Saturday, September 12, 2015

History of Immigration

I sometimes say that as I am a first generation Canadian, my interest in Canadian history is not driven by roots, not shaped by identification with the heroic struggles my ancestors yeah, yeah, yeah. I am shameless about appropriating the vast Canadian ancestry of my children and wife to illustrate historical events and trends whenever convenient, while claiming a detached cerebral understanding at the same time.

As we sailed up the St. Lawrence Gulf and River in recent days, I gave a talk about immigration and nation-building, with a lot of emphasis on the restrictive preferences of the pre-1970s era and the opening to the world by which Canada has been transformed since.

And I illustrated it with the picture above. The little British boys there are perfect illustrations of the British-immigrant preference that Canada maintained in 1954. No barriers, no quotas, no immigrant point scores, they just came. Their family was coming by Canadian Pacific ship from Liverpool, up the St. Lawrence to disembark at Montreal. There they transferred to the Canadian Pacific rail and headed west to settle.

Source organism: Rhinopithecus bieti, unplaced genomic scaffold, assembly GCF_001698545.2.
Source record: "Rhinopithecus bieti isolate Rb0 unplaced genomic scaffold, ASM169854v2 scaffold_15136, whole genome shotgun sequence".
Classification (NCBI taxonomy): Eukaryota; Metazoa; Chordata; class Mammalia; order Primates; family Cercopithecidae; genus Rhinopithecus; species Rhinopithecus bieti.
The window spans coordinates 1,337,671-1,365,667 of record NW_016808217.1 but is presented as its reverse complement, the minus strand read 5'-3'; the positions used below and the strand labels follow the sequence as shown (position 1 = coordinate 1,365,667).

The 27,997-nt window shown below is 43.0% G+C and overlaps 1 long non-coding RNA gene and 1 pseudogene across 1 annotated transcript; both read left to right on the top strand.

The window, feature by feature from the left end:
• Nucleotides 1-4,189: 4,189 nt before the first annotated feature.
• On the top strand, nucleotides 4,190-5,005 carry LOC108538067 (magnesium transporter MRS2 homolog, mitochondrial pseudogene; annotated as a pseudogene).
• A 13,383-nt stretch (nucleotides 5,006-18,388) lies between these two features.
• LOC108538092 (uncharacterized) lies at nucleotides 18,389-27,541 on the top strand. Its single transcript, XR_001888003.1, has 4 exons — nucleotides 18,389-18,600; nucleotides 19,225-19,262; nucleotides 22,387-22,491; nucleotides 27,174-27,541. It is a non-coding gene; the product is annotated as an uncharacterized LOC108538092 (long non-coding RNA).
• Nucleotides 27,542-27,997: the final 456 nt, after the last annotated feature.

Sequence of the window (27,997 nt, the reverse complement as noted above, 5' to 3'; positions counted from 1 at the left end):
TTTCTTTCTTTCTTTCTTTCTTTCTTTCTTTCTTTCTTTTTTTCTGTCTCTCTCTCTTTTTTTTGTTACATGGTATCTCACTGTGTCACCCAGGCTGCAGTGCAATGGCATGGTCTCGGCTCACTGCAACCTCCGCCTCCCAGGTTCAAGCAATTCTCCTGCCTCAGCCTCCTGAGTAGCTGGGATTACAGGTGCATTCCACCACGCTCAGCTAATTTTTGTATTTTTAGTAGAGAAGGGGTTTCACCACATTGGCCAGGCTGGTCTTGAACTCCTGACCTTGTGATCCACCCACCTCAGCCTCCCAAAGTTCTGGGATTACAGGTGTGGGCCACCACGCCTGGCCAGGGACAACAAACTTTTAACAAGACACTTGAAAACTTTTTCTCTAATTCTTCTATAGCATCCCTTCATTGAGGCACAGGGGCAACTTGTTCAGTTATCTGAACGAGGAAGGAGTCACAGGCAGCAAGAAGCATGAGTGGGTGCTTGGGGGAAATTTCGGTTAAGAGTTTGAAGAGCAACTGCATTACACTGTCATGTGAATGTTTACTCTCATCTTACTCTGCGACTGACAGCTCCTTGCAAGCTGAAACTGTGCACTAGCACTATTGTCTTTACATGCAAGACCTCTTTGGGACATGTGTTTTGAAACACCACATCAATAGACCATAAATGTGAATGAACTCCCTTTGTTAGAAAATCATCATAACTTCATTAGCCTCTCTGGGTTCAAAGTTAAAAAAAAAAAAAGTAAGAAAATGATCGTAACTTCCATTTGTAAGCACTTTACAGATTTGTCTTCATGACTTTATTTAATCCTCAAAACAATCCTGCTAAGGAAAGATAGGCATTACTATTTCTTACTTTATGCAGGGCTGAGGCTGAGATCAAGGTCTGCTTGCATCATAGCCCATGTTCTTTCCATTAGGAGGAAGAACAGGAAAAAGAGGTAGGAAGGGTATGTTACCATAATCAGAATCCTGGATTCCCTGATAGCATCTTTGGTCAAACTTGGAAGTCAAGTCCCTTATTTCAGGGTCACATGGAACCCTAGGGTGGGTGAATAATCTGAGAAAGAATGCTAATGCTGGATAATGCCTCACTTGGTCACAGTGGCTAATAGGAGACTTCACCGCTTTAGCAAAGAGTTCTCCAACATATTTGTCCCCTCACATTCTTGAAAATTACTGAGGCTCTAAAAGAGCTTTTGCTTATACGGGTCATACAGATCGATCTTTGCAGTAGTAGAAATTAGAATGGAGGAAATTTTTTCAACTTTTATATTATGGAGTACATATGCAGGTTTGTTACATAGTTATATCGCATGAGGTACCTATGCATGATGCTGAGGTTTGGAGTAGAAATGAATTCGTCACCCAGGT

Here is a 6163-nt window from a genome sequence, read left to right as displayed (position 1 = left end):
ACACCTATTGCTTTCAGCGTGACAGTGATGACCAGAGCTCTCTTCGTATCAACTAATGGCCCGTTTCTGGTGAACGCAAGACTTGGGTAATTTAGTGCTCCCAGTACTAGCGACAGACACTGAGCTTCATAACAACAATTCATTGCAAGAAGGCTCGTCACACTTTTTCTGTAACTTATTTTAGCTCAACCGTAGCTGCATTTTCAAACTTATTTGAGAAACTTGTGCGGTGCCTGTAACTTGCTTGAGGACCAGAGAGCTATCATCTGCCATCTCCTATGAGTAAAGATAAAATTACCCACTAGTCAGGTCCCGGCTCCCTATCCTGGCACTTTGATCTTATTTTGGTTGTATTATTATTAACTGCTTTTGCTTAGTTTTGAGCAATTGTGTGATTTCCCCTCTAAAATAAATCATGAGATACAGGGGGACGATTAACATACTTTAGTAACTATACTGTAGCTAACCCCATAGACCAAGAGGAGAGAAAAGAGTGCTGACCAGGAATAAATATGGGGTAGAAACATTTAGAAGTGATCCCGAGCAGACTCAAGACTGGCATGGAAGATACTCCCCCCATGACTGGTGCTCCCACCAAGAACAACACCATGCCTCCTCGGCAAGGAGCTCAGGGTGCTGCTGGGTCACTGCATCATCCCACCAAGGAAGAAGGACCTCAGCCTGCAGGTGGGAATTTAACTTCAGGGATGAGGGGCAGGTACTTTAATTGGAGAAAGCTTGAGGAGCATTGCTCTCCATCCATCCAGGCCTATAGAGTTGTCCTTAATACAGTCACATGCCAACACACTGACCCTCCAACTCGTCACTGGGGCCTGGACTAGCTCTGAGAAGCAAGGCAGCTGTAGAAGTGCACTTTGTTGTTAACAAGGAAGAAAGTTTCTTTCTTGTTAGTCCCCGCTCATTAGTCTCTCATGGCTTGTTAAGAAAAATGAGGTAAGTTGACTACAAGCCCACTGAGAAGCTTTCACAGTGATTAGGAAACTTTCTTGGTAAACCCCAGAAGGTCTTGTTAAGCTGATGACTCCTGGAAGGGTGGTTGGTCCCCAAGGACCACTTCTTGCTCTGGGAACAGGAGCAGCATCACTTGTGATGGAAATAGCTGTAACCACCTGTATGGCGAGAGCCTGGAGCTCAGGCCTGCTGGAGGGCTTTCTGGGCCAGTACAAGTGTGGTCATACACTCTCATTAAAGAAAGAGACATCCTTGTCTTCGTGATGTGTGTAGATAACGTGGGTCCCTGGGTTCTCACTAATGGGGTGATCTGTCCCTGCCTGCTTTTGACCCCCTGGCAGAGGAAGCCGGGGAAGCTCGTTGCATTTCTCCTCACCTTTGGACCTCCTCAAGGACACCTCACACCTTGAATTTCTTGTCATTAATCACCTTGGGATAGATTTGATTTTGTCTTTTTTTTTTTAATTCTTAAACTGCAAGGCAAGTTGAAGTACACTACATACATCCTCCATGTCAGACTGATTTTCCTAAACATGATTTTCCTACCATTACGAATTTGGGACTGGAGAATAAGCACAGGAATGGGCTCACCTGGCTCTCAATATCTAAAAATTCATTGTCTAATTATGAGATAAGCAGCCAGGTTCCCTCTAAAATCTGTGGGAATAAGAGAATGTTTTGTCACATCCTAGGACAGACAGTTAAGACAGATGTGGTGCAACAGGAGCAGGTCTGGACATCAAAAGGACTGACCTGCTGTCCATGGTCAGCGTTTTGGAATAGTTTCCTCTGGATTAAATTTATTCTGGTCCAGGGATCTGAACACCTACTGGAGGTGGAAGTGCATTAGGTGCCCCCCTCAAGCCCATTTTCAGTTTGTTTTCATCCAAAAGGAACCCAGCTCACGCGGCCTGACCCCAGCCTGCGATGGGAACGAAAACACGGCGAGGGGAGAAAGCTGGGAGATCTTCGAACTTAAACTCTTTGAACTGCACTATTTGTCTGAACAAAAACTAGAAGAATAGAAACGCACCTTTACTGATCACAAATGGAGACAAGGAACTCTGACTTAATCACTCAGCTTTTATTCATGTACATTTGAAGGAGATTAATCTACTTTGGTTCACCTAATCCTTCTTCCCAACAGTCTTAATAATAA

But my claim to cerebral dispassion was wobbling a bit. The small boy in the foreground is me.

I don't remember that voyage at all; I was too young. But the last couple of days I have made the voyage for the second time, on deck as much as possible, following the spectacular route up the slowly narrowing river, then following the passage as it twists south of the Ile d'Orléans, and finally into the Bassin de Quebec, to dock at the Lower Town cruise-ship centre this morning.

I do identify after all.  I've become an historical example myself.  Sail on, you lucky kid.
Follow @CmedMoore